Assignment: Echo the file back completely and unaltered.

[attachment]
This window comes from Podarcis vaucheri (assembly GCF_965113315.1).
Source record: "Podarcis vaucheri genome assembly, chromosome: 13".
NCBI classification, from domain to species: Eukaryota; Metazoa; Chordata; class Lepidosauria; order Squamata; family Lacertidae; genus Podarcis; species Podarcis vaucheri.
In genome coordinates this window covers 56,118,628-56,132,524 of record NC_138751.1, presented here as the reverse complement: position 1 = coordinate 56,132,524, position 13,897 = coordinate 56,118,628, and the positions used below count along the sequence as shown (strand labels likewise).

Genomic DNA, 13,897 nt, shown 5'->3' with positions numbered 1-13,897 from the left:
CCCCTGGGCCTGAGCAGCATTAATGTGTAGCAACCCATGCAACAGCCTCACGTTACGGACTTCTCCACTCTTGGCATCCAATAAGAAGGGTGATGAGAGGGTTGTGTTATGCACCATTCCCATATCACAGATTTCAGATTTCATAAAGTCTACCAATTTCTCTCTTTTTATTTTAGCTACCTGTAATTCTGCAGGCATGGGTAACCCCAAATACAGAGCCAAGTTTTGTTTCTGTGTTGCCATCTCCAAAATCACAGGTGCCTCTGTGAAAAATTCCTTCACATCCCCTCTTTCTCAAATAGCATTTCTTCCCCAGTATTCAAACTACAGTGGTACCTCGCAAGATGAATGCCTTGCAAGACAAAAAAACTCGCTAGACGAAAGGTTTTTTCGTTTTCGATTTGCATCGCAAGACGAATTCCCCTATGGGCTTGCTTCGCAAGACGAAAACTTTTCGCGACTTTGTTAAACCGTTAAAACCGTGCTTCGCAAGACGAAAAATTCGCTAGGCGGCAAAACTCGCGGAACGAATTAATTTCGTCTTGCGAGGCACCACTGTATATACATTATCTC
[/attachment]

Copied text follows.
This window comes from Podarcis vaucheri (assembly GCF_965113315.1).
Source record: "Podarcis vaucheri genome assembly, chromosome: 13".
NCBI classification, from domain to species: Eukaryota; Metazoa; Chordata; class Lepidosauria; order Squamata; family Lacertidae; genus Podarcis; species Podarcis vaucheri.
In genome coordinates this window covers 56,118,628-56,132,524 of record NC_138751.1, presented here as the reverse complement: position 1 = coordinate 56,132,524, position 13,897 = coordinate 56,118,628, and the positions used below count along the sequence as shown (strand labels likewise).

Genomic DNA, 13,897 nt, shown 5'->3' with positions numbered 1-13,897 from the left:
CCCCTGGGCCTGAGCAGCATTAATGTGTAGCAACCCATGCAACAGCCTCACGTTACGGACTTCTCCACTCTTGGCATCCAATAAGAAGGGTGATGAGAGGGTTGTGTTATGCACCATTCCCATATCACAGATTTCAGATTTCATAAAGTCTACCAATTTCTCTCTTTTTATTTTAGCTACCTGTAATTCTGCAGGCATGGGTAACCCCAAATACAGAGCCAAGTTTTGTTTCTGTGTTGCCATCTCCAAAATCACAGGTGCCTCTGTGAAAAATTCCTTCACATCCCCTCTTTCTCAAATAGCATTTCTTCCCCAGTATTCAAACTACAGTGGTACCTCGCAAGATGAATGCCTTGCAAGACAAAAAAACTCGCTAGACGAAAGGTTTTTTCGTTTTCGATTTGCATCGCAAGACGAATTCCCCTATGGGCTTGCTTCGCAAGACGAAAACTTTTCGCGACTTTGTTAAACCGTTAAAACCGTGCTTCGCAAGACGAAAAATTCGCTAGGCGGCAAAACTCGCGGAACGAATTAATTTCGTCTTGCGAGGCACCACTGTATATACATTATCTC